Thursday, 24 July 2008

Download a Woman: The Sun's latest bright idea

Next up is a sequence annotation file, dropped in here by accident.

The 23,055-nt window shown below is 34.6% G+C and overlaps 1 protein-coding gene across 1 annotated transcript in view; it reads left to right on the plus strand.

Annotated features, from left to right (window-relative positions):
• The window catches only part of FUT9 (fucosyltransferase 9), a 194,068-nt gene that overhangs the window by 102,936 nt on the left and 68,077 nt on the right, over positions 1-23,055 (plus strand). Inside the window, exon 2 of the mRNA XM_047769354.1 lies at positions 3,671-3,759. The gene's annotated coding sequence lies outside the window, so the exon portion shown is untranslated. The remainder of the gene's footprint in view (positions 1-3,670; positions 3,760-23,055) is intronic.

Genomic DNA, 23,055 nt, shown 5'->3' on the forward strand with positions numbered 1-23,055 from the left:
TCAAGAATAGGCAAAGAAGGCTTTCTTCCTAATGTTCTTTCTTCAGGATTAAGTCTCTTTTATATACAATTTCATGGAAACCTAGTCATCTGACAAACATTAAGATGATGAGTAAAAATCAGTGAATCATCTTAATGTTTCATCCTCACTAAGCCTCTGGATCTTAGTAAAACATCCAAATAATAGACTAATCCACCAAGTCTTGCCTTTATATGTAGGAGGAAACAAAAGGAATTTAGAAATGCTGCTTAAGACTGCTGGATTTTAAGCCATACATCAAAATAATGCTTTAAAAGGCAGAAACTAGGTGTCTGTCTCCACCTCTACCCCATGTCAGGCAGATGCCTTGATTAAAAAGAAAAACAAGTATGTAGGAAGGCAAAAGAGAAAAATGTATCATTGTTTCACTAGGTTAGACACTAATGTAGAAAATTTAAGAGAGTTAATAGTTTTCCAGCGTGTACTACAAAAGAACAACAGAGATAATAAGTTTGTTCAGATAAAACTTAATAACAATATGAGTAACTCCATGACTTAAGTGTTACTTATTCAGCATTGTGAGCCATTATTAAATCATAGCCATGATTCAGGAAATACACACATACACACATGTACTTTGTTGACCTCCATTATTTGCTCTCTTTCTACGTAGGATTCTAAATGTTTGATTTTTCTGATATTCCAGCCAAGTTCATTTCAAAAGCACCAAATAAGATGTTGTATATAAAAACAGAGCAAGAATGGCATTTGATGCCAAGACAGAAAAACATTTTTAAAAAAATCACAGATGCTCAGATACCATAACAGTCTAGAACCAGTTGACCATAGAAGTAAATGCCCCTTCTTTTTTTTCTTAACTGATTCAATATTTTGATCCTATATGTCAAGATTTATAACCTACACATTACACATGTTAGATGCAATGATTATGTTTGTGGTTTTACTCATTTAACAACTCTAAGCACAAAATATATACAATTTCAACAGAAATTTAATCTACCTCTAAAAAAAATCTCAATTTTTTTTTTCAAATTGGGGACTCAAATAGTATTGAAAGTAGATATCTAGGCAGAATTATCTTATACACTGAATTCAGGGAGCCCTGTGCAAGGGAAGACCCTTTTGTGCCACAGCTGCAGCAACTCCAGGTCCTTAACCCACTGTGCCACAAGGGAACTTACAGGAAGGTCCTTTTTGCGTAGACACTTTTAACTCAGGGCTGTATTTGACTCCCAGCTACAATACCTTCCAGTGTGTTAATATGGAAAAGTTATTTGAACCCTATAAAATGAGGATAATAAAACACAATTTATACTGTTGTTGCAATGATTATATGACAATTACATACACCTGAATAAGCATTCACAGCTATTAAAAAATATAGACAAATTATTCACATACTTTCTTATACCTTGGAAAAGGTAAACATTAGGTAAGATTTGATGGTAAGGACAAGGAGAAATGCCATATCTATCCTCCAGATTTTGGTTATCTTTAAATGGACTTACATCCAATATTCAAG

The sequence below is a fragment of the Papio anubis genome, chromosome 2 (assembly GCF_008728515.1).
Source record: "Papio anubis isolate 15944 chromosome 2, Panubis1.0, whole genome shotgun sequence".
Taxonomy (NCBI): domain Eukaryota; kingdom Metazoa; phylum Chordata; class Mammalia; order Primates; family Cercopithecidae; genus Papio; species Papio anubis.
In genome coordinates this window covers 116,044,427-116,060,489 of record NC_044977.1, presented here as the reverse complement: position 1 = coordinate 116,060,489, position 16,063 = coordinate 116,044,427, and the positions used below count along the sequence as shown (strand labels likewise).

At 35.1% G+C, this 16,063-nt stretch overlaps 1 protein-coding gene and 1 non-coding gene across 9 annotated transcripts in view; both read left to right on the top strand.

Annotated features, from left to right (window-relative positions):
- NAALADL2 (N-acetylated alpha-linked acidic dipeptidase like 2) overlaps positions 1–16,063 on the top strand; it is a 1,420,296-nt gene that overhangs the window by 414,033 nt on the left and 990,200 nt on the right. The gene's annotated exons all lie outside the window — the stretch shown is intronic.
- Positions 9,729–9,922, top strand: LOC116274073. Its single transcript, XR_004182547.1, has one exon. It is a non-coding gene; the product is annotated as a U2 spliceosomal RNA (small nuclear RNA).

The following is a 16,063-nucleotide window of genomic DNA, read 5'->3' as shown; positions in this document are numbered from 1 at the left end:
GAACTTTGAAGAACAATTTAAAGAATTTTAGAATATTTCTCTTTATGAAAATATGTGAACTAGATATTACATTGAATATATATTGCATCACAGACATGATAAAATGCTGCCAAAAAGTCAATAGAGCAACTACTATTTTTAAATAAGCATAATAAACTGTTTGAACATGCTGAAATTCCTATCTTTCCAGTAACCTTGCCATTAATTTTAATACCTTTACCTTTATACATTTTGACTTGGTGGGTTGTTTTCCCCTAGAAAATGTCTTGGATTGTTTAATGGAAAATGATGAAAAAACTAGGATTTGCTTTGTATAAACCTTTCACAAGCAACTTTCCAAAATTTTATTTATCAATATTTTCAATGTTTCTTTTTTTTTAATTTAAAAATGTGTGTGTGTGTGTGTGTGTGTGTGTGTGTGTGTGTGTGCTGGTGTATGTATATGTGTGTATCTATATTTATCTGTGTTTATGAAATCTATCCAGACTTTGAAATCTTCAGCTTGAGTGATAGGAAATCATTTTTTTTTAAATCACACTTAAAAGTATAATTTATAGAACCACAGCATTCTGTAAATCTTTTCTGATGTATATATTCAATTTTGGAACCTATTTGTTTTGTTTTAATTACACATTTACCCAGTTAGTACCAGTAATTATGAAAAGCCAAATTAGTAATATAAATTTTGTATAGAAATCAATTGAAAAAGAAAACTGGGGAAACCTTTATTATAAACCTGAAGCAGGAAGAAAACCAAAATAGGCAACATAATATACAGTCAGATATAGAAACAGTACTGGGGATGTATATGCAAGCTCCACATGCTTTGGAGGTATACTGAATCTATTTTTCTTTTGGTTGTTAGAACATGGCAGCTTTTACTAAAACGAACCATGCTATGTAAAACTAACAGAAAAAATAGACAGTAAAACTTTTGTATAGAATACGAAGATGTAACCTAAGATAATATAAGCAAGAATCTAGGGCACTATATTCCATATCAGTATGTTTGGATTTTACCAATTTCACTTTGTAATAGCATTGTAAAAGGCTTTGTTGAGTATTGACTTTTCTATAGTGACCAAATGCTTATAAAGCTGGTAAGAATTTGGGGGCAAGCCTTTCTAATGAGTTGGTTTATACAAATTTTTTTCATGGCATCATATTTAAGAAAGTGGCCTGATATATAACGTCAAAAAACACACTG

Until now I have suppressed the urge to discuss what I consider to be one of the biggest issues facing young feminists today, for fear of not being able to fully express without waffling what my problem is with it. This entity is all around us, omnipresent and all-encompassing in its reach and influence, which is why limiting myself to a few succinct paragraphs was never going to happen. It is of course...(drumroll please)...the media. Press, TV, film, music, advertising, marketing, PR – these are all components of this huge and monstrous being, one that didn't even exist not so long ago, and which is now an inextricable part of our lives, however subconsciously that may be. People I speak to about this issue are often offended at the suggestion that they are in any way controlled or influenced by the media – as if this is implying some sort of weakness or lack of intelligence on their part. This is not the case, the media is a powerful being - far be it from me to deny that. It's far more influential than any world leader: one only has to look back on George Bush’s election to the United States presidency and Fox News’ involvement in/orchestration of it to agree with me there. Similarly, when Bush wanted to whip up support for his war on Iraq, he didn’t take it upon himself to appeal to his people – the propaganda campaign incited by the media did a far more efficient job. It stands to reason therefore that if the media has enough clout to facilitate wars and elect presidents, it is capable of making mincemeat of ‘little’ issues like…oh I don’t know…body image or gender politics.